Saturday, May 16, 2020

Ready! Set! Action!

Welcome to the first of our children's Expanding Drawing Skills series; an introduction to "Creating ACTION in Art", which provides ideas and methods for adding motion, movement, and action 
to student drawings and artwork.

Have you ever wondered how you can add movement and action 
to your drawings and artwork? 
Take a look at this video to help you get started!

Now it's YOUR turn! 

The projects in this lesson will help you build your drawing skills and make your drawings more interesting and exciting by adding action and motion. Choose the projects that look interesting to you, or try them all. Let’s get started!

You'll need your sketchbook (or several pieces of copy paper) and drawing media of your choice, such as graphite pencil, colored pencils, crayons, markers, etc. Optional: It might be fun to draw your moving animals or figures on a long strip of paper (or several pieces of paper taped together).

Project 1: Jump, Dance, Spin Around!
Remember our earlier Fill up Your Paper weblog post, when we filled up a large piece of paper with as many _______ as we could think of? Let’s do this one again with one new rule: each ________ must be doing something or must be in motion! Your subjects can be running, jumping, swimming, standing on their heads, diving, walking on their hands, dancing, spinning, cartwheeling, somersaulting, or anything else! Silliness is encouraged!!!

Project 2: Animals in Action!
Choose a favorite animal or creature that you enjoy drawing and draw it normally. Now, imagine your animal subject doing something interesting, and draw it again. You could draw a horse in a standing position. Now draw the horse rearing or bucking or rolling in the dust. Can your horse walk, trot, or gallop? Use a long strip of paper for this one!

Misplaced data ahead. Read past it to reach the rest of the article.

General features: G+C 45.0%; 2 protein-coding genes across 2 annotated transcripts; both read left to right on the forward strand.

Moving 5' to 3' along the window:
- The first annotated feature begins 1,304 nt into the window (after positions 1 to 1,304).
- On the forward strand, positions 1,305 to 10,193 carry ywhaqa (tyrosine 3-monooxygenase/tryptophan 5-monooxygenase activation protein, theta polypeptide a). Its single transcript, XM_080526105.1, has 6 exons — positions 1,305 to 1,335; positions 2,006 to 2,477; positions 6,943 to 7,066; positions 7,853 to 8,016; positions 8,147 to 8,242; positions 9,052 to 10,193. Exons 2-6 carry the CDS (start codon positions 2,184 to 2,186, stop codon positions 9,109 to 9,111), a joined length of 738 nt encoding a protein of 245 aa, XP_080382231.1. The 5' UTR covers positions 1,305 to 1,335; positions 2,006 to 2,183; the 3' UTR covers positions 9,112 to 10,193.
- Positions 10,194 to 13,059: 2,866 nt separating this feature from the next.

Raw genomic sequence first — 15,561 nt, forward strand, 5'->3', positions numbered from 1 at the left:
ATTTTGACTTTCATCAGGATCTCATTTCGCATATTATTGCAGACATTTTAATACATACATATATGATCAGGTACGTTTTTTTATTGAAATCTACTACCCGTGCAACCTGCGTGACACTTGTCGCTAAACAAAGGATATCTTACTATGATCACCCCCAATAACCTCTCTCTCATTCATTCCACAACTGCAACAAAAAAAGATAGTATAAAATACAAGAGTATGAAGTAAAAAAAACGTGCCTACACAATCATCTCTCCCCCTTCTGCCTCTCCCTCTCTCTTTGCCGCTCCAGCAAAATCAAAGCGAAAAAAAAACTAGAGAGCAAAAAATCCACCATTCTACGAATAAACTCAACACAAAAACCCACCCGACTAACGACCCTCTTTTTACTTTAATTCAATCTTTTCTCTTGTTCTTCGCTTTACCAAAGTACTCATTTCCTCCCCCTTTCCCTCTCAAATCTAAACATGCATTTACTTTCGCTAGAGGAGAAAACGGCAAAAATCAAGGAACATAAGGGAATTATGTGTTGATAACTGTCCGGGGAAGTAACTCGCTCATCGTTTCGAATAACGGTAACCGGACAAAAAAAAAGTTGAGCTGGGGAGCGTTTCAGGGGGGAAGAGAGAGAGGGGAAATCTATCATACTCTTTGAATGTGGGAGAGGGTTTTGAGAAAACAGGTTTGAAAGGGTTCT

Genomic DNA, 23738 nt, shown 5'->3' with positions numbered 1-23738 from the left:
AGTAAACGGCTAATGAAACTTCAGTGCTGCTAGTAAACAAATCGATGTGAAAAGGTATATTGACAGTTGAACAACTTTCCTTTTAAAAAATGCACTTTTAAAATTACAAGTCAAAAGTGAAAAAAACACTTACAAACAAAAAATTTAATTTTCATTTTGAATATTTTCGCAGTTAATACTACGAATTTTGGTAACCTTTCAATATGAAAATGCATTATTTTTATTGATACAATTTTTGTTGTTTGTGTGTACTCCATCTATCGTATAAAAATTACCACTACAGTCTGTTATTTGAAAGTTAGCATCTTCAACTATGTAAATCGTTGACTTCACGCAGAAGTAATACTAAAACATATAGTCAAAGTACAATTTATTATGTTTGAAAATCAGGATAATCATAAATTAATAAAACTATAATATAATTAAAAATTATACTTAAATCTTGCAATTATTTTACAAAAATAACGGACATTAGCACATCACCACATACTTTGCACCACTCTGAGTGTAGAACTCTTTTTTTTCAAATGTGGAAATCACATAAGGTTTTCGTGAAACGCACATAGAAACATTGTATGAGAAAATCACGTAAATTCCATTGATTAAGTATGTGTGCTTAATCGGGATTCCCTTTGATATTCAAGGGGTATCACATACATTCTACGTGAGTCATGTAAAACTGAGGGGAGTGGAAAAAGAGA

Project 3: Figures in Action!
Choose a human figure that you enjoy drawing and draw him or her as you normally do. Now draw the same figure again in motion. Remember that humans have knees and elbows that bend when in motion (like Batman, below). Remember drawing of the running figure in the video? Make your figure walk, jump, skip, trip over a rock, fall down, get up, and run! You might use a shadow beneath the figure to show when he is not touching the ground! What else can your figure do? Use a long strip of paper for this one to show his or her progression of motion.

Project 4: Heroes in Action!
This is just like Project 3, only this time let your ‘action' figure be a super hero or sports hero! Think about the kinds of ‘extreme’ actions you would see this character doing and draw him or her in action!

Project 5: Planes, Trains, and Cars
How can you add action to a drawing of a vehicle? Could a speeding car be drawn above the road slightly with a shadow beneath it (as in the running figure)? Try drawing its wheels as ovals leaning forward. Could the car have smeared lines behind it to show motion, and a blurry background?

Project 6: It’s a RACE to the Finish!
Draw an action scene that includes everything we’ve learned that could add action and motion to a completed scene. This could be an exciting horse (or animal) race, race cars on a speedway, a military or battle scene, or an action-packed sports scene. Add lots details that depict motion and action! 
Project 7: Make a Flip Book!
Why not make a flip book to show movement and animation? You can use a Post-it notepad for this, or any other paper stapled or clipped together (I like Post-its the best). You’ll draw the first picture on the bottom page. Then flip to the next page for a slightly different drawing. Continue drawing the figure as it completes the action with just a little change in each drawing from one page to the next. Check out this video to see how to do this, while making your own practice flip book.

Click here to download a printable handout of this lesson.

Now you can use ACTION to create story lines for your own COMIC STRIPS!

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